My latest thoughts on Tesla

By Whitney Tilson

Thursday, January 30, 2020
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1) Electric-car maker Tesla (TSLA) reported another profitable quarter after the close yesterday, and the stock is soaring today. It has now more than doubled since I changed my mind (phew!) and wrote on October 24 that it was no longer a good short after the company surprised investors by reporting a profitable quarter. As I wrote at the time:

Over the next few months, the company will likely report positive developments regarding the launches of the Shanghai Gigafactory and Model Y. In addition, I suspect it has more kitchen-sink benefits it can use to spruce up its fourth-quarter earnings. So for now, I think the wisest course of action is to sit on the sidelines and perhaps look for an opportunity to short the stock early next year…

It’s now early next year… and Tesla’s market cap has swelled to more than $100 billion – the second-largest of any automaker in the world – so is it time to get back into Tesla on the short side?

My brief answer is: not yet.

As many of my fellow short sellers have learned the hard way, it’s dangerous (and costly) to stand in front of a freight train – and I’m not just talking about Tesla’s stock. The company genuinely has a lot of things going for it…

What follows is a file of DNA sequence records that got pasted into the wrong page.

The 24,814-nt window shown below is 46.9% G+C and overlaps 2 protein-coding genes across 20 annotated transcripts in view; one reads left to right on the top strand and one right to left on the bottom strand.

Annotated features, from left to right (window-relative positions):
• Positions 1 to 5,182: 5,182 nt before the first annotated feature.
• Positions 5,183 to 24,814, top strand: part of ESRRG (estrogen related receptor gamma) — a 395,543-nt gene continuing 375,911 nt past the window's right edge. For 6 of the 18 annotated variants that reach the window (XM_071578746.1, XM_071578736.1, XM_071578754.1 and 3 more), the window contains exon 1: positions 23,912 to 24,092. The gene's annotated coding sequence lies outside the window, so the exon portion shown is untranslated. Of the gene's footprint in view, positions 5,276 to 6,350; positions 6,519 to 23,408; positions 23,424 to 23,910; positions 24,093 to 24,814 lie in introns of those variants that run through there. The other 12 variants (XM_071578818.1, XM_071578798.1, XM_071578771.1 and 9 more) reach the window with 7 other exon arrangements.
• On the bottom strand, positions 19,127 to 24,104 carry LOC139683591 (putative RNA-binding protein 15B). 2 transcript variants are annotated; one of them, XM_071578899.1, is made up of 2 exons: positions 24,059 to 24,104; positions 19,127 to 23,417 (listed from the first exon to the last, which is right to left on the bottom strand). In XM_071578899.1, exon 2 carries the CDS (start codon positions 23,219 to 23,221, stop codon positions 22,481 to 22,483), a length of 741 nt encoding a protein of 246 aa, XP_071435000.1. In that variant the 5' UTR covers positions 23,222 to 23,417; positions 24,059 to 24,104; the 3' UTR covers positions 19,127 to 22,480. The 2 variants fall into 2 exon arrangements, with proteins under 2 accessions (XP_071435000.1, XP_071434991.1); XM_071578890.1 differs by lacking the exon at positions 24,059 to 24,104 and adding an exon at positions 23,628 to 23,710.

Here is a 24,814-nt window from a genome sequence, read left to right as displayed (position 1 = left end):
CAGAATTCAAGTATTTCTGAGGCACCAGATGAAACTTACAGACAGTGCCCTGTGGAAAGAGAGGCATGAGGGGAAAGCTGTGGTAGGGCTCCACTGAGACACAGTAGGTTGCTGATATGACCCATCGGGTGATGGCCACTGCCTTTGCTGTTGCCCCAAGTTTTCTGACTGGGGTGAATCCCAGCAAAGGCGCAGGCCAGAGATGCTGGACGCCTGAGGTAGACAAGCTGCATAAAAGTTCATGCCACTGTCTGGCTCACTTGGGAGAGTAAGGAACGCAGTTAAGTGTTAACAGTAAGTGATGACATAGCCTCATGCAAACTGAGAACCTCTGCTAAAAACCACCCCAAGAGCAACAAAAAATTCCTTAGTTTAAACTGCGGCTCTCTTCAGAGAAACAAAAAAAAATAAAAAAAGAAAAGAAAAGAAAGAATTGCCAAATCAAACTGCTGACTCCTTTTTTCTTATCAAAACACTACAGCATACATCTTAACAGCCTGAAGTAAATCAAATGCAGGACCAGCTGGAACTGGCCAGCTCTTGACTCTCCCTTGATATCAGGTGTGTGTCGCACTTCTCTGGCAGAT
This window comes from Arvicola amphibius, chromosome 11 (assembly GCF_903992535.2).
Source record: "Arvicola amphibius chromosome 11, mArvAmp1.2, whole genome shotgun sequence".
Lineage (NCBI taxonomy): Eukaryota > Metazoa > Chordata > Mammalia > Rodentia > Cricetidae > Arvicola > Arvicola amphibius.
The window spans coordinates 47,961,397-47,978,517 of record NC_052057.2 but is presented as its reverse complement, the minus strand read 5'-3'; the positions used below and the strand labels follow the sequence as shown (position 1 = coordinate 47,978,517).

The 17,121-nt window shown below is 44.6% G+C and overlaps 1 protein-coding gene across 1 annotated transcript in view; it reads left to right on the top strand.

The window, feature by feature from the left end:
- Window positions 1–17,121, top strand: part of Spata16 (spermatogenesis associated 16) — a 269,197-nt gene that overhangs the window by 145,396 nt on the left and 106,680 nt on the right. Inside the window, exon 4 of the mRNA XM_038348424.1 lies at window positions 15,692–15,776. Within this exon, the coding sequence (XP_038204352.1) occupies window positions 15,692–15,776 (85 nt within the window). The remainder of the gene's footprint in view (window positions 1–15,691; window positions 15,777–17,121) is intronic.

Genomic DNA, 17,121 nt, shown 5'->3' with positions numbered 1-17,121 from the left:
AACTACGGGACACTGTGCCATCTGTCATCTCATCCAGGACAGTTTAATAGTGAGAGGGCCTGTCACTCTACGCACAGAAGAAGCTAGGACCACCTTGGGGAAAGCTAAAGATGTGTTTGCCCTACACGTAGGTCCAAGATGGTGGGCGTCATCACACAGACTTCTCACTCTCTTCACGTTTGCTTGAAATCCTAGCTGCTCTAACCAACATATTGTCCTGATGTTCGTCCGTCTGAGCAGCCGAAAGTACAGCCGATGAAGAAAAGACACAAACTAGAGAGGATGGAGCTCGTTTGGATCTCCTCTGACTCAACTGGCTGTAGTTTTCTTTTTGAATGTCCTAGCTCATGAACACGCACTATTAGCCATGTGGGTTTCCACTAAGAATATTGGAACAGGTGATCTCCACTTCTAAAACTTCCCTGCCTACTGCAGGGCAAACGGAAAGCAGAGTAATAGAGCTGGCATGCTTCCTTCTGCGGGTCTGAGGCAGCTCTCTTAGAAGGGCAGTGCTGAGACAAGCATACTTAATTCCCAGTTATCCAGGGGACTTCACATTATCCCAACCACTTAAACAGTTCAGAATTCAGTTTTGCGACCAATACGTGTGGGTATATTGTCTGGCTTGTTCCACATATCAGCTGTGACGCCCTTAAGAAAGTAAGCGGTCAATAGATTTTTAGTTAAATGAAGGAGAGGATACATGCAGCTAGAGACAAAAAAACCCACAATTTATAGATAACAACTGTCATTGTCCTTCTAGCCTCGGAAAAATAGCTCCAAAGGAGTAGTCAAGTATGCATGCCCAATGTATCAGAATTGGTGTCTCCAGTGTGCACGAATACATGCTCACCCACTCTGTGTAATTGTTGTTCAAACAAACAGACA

Everyone I know who owns a Tesla loves it with a burning passion, which creates incredible word-of-mouth – meaning the company doesn’t have to spend a dime on advertising (think of that when you’re watching all of those expensive ads by Tesla’s competitors during the Super Bowl on Sunday). Two of my friends at Stansberry Research’s headquarters purchased Teslas in the past year, and they can’t stop talking about them and taking their friends for test drives. The value of having an army of evangelists like this is enormous…

In addition, Tesla has a huge lead – in consumer mind share, unit sales, and technology (software, charging infrastructure, and so forth) – in a new industry: electric vehicles (EVs). And this industry is likely in the early stages of an S-curve adoption. EVs are vastly superior to gas-powered cars in almost every way – acceleration and handling, environmental impact, maintenance and repairs (their drivetrains have only 20 moving parts versus more than 2,000 in a typical car), etc. – so I expect that EVs will account for more than half of auto sales in the developed world by the end of this decade. My colleague Enrique Abeyta and I are doing more research on this sector – and on autonomous vehicles – so keep an eye out for our thoughts in future Empire Financial Daily e-mails.

Lastly, Tesla CEO Elon Musk has somewhat reined in his nonstop lying and pathological narcissism, and the company is now executing much better. As I anticipated in October, the Model Y production ramp is now underway and ahead of schedule, and the Shanghai Gigafactory is starting production only 10 months after breaking ground. This is a remarkable achievement (though Tesla investors may someday regret giving the Chinese the opportunity to steal every last bit of the company’s intellectual property – not that I think this long-term issue will dampen their current excitement).